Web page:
Verizon Plays It Safe With LTE

5:20 PM -- Verizon Wireless is playing it safe with its initial pricing for Long-Term Evolution (LTE), which will go live on December 5. (See Verizon to Launch LTE on Dec. 5.) The firm will offer laptop jockeys a choice of two USB modems for a hundred bucks each and 5GB of downloads for $50 or double that cap for $80. Every extra gigabyte over the cap costs $10 more.

This is just under $10 less than the $59.99 3G USB modem plan that Verizon currently offers. Comments from readers on our site suggest that most are initially underwhelmed by the plans.

Certainly it's nothing like the unlimited, pay-as-you-go plans that Clearwire LLC (Nasdaq: CLWR) put together for its Rover offering. $50 a month for unlimited data, or pay by the week or the day.

Still, I'm guessing that Verizon knows its audience and wants to encourage business travelers and other well-heeled users onto the service first. That way it gets a good chunk of user data to figure out usage patterns and any kinks fixed before more people get with the new service.

The interesting pricing plans will likely arrive with the consumer devices next year.

— Dan Jones, Site Editor, Light Reading Mobile

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comtech3 12/5/2012 | 4:16:45 PM
re: Verizon Plays It Safe With LTE

This has turned into a lively, intelligent and informative discussion.The last-mile,or underserve areas in the country is a sore point that may not be addressed because the cost involve will not result in revenue for service providers.Anyway,as I see it, copper will be here for a long time.Running fiber to a home makes no sense at all.Home owners are already complaining of seeing a spike in their electric bill after having gotten Verizon Fios, afterall, the home electricity is what powers the ONU so Verizon is getting a free ride in powering their network!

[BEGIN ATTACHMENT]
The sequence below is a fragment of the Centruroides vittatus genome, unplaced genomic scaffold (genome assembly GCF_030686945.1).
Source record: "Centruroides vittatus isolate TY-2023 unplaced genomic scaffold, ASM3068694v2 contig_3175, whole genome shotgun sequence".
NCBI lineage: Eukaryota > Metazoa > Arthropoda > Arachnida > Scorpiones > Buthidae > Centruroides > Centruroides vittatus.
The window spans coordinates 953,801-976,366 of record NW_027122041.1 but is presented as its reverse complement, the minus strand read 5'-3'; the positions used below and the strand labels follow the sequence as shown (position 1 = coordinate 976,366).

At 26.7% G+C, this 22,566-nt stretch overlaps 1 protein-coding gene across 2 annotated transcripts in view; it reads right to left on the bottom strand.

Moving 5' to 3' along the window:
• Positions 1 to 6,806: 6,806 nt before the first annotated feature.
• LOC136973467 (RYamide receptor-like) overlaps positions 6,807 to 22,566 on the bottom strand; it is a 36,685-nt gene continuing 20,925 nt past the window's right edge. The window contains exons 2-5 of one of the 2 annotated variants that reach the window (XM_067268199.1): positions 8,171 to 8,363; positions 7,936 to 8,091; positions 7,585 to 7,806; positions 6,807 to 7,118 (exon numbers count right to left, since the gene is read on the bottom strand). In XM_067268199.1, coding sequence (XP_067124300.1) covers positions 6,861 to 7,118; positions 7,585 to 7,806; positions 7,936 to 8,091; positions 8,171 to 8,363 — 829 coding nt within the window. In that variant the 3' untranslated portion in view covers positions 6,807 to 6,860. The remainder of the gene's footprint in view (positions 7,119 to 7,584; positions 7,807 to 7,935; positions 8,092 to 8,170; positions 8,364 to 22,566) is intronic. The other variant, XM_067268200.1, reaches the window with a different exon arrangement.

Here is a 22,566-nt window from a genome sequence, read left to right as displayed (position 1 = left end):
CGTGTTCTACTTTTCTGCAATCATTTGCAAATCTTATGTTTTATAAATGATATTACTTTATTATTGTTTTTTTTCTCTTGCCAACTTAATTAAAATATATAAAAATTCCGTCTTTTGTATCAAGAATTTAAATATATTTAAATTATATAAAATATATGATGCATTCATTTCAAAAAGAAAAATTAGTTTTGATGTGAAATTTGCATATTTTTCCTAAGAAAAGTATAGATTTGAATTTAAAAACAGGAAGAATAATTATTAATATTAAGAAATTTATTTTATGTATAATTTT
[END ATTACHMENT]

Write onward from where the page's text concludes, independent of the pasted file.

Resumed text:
On the subject of the ONU, or OTN, Verizon is losing big time on that one but just won't admit it. The device is not recovered after the homeowner disconnect service,or move out of their apartment.In all the cases that I"ve seen in homes that once had Fios, the whole setup,which includes the fiber drop and the unit still there in the basements, garages,or closets.For the life of me,how do they make money?

There is a Biblical qoute that says, "so be it in the beginning,so shall it be in the end".Free-to-air may be coming back big time in the future so granma might be looking for where she stored that "rabbit ears".Wireless transmission will eventually supplant cables and we all will be sickened by EMF radiation!



comtech3 12/5/2012 | 4:16:44 PM
re: Verizon Plays It Safe With LTE

Yes, that may be true, but carriers are concerned if it is worth while setting up cell towers in less dense under served region in the US.Those countries you alluded to have greater population density than the here in the US. Rational thinking dictates that you don't run fiber through the mountains to a cell site where you get the best line-of-site to an area that has a population of two hundred people! Because of the high cost of deploying low orbitting satellites, land based transmission has been the norm these days for cellular service.&nbsp;

If the cost for deployment of service in these underserve area would have resulted in a reasonable return on investment, you and I would not be engaged in this discussion because everybody and their granmother would be selling wireless service in these areas.

It is true that the US is far behind some of these emerging countries in wireless technology for more reasons than one, mainly because of conflicting technologies such as WiMax and LTE.There is also certain restrictions that carriers are facing from residents who dislike the presence of an ugly cell towel smack in the middle of their neighborhood.


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